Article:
When Sara entered the U.S. in her early 20s, her main goal was to find work and help provide for her family back in Mexico. But she also had a youthful urge to travel. “I was really excited about seeing the United States because I heard a lot about how pretty it was,” she says.
A decade later, at 33, Sara wishes she had resisted the allure of her country’s richer neighbor. “Now that I’m here, I see things so differently.” Life in Mexico was hard, she says, but “even though I was poor, I was free.”
The crossing was difficult. She paid $1,800 for the privilege of nearly losing her life in the Sonoran Desert. The journey began with 18 other immigrants. By the end, after five days in the desert, only a handful remained. “Many people got lost.”
Sara almost didn’t make it. She got tangled in barbed wire, and the group, pushed forward by the uncaring guides, began to leave her behind. At the last possible moment, a stranger turned back to free Sara.
Within a week of arriving in the U.S., Sara got a job at a poultry plant in North Carolina. Although prepared to work hard, she was shocked at the physical demands of her new job and the abusive and cruel treatment from the supervisors.
Working on the “disassembly line,” Sara would place skinned, whole chickens onto cones that sped by her. She regularly stood for eight hours at a time, sometimes 10, reaching up to fill the cones. It was hard to keep up.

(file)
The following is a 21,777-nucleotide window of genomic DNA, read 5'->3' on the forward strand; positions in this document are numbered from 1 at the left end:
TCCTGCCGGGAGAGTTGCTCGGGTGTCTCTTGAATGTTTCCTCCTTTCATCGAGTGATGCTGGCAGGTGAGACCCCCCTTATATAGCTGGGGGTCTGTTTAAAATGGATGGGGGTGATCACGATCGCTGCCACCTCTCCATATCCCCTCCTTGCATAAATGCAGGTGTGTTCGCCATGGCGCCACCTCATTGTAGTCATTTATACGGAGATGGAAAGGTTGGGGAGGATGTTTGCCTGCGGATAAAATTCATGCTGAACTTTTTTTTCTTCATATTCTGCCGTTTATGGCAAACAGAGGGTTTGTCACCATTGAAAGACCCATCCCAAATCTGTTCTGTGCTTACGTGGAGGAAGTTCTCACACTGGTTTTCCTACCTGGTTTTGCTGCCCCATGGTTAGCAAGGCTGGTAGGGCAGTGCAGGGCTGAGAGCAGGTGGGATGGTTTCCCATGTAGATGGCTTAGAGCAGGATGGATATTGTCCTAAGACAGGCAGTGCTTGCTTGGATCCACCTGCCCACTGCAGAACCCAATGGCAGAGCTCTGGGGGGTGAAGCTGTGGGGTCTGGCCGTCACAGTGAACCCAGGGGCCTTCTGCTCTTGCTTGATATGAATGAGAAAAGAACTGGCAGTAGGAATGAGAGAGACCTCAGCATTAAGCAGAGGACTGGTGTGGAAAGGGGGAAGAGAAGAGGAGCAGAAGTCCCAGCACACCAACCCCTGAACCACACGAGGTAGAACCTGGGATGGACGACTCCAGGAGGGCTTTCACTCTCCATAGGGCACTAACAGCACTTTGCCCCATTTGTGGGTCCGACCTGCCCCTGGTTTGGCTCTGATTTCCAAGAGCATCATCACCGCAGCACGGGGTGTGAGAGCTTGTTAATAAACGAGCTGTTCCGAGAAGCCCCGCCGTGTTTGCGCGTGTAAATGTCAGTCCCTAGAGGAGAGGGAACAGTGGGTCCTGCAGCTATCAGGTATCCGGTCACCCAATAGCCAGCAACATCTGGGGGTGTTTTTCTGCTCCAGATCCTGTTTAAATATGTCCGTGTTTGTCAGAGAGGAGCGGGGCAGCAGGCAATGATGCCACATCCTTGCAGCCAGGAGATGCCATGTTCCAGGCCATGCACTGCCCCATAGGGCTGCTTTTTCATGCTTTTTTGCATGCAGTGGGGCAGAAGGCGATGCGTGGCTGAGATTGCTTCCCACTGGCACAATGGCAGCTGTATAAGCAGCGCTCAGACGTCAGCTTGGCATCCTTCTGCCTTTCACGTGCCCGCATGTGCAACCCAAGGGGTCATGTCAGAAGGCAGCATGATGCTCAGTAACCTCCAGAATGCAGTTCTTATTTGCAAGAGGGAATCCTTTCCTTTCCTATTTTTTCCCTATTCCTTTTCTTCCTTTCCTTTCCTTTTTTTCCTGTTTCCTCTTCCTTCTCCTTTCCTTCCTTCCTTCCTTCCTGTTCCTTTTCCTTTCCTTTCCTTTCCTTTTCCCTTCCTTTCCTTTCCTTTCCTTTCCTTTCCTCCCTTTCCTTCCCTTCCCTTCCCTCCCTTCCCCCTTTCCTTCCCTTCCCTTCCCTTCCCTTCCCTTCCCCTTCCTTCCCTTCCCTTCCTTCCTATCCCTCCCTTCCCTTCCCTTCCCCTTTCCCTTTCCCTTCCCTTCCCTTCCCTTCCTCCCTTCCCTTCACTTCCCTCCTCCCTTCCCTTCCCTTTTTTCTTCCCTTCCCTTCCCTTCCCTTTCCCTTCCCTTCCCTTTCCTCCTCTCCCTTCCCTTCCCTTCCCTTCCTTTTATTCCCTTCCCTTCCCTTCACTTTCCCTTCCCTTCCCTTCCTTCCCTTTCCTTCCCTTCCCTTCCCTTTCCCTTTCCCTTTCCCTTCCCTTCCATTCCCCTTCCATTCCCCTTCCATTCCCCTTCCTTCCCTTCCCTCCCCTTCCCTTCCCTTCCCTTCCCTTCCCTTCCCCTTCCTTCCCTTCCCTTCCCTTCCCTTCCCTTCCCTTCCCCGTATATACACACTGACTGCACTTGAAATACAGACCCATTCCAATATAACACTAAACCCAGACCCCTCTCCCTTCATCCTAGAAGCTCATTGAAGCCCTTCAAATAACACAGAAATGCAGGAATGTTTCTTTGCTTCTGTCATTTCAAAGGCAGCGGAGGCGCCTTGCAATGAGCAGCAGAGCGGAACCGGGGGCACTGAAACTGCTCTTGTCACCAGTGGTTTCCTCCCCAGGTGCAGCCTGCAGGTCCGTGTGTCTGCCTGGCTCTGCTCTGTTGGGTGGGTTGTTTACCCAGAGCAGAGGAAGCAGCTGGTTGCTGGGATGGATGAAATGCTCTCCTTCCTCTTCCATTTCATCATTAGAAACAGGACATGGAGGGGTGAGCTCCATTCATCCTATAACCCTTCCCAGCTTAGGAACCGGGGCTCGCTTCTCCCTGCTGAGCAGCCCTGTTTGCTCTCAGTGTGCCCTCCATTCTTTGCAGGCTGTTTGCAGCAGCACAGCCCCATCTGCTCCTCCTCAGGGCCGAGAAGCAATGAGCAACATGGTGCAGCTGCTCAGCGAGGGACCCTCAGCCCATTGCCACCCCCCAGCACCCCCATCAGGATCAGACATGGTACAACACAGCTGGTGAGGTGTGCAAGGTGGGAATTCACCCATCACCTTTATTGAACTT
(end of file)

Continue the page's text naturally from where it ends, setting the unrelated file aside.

“You’re at the pace of a machine. I felt like I was going to faint. The line was too fast.”
At other times, she would hang butchered chicken on the sharp points of hangers. “Many times your hands would get scratched with that point because they wouldn’t slow down the line.” On a few occasions, she cut chicken with dull scissors, her hands swelling as she struggled to cut through bone.
Unlike farmworkers who work in scorching heat, poultry workers have to fight near-freezing temperatures meant to preserve the meat.
“It was an extreme cold. You were white with cold. When you entered the area, you wore sweaters and shoes and everything. But it was very bad.”
Every day after her shift, Sara would drag her battered body home to the crowded apartment she shared and curl up on the floor, her body burning with pain.
“One time, I couldn’t close my hands at night because they were so swollen. One day I went to the office and told them I couldn’t take it, that it felt like my bones were going to pop out.”
Her managers dismissed her concerns and sent her back to work.
The challenging environment — cold temperature and the dangerous industrial surroundings of sharp metal and fast-moving machines — was made worse by the unrelenting demands of the supervisors.
Her managers routinely yelled and cursed their employees, pushing them to meet impossible production quotas. They denied workers breaks to stretch their gnarled limbs or go to the bathroom.
One supervisor, in his rush to get Sara back to work, broke her wrist, she says. The man noticed her struggling to close a latch on a rusty, metal safety glove. He grabbed her hand and slammed the latch in place.
“He pressed down on the latch and I felt how the bones cracked apart,” she recalls. Her hand went limp with pain, but the supervisor yelled at Sara to get back to work. “I grabbed the chicken and it fell out of my hands because it hurt so much.” She did not report the incident because she did not believe anything could be done.
Sara intended to stay in the U.S. for just two years but has, instead, stayed a decade. She is caught in the cruelly self-perpetuating situation of being unable to be with her family in Mexico because she feels she has to remain in the United States to help support them.
“You suffer to come. Then once you’re here, you suffer some more.”